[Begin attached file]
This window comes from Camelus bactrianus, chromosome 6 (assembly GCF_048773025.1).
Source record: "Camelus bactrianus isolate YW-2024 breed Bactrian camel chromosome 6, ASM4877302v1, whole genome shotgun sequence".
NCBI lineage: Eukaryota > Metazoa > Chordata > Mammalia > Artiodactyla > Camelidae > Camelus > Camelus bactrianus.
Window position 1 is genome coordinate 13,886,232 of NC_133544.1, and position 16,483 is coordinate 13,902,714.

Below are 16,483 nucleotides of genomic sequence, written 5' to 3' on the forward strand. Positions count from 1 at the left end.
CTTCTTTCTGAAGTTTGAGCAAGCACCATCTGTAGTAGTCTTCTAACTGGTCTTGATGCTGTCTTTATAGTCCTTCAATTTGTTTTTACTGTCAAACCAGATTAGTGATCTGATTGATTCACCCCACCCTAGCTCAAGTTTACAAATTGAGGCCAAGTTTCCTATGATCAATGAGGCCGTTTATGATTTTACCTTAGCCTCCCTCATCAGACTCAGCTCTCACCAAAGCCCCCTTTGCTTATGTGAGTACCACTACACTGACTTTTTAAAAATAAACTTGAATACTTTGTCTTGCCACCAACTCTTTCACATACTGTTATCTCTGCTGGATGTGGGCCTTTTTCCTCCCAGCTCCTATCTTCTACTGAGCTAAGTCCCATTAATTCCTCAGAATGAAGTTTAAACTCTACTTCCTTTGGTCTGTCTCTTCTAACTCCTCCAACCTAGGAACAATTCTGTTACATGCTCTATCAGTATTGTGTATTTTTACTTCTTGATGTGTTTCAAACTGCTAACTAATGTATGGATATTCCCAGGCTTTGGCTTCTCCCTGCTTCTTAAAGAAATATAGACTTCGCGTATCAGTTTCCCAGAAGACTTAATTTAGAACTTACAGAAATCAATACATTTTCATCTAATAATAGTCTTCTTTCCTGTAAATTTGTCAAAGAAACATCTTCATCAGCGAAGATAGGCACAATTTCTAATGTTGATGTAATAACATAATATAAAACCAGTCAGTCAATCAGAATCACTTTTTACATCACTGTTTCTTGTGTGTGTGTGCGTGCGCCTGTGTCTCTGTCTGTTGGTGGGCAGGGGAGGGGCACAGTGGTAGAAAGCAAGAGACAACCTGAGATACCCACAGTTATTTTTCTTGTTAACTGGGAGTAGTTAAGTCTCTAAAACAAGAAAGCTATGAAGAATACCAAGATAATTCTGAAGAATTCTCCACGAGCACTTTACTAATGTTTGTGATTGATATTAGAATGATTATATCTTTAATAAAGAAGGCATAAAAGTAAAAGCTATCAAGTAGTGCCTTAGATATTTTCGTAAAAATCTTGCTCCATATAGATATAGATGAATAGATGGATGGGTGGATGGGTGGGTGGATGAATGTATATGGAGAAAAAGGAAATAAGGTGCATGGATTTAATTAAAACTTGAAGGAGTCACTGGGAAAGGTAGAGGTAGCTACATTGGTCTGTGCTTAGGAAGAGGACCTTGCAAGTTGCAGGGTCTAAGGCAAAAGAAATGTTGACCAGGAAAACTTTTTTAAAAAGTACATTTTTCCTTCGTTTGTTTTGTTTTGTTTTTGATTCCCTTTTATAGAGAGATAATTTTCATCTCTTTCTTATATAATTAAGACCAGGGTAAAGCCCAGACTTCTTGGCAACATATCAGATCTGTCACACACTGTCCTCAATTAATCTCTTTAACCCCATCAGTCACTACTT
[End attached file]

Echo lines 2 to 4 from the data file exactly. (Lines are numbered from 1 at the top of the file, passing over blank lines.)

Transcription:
Source record: "Camelus bactrianus isolate YW-2024 breed Bactrian camel chromosome 6, ASM4877302v1, whole genome shotgun sequence".
NCBI lineage: Eukaryota > Metazoa > Chordata > Mammalia > Artiodactyla > Camelidae > Camelus > Camelus bactrianus.
Window position 1 is genome coordinate 13,886,232 of NC_133544.1, and position 16,483 is coordinate 13,902,714.